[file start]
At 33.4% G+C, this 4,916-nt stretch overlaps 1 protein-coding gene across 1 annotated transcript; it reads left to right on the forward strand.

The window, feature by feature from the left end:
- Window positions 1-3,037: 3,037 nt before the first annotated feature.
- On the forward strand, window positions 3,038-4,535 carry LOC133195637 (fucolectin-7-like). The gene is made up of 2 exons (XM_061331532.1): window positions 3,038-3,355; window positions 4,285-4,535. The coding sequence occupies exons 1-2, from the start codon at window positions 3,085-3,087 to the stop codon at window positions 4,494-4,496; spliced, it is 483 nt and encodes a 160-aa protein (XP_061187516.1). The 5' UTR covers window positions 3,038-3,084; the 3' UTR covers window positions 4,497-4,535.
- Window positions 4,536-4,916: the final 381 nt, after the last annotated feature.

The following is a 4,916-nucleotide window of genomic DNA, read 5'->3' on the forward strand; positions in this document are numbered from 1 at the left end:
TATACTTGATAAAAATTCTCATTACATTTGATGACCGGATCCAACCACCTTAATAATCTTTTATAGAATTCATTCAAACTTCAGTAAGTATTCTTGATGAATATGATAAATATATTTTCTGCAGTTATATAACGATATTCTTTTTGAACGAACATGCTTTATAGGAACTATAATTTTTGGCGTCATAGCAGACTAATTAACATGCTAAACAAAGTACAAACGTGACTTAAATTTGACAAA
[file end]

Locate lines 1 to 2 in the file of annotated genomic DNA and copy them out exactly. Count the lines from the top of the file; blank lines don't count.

At 33.4% G+C, this 4,916-nt stretch overlaps 1 protein-coding gene across 1 annotated transcript; it reads left to right on the forward strand.

The window, feature by feature from the left end: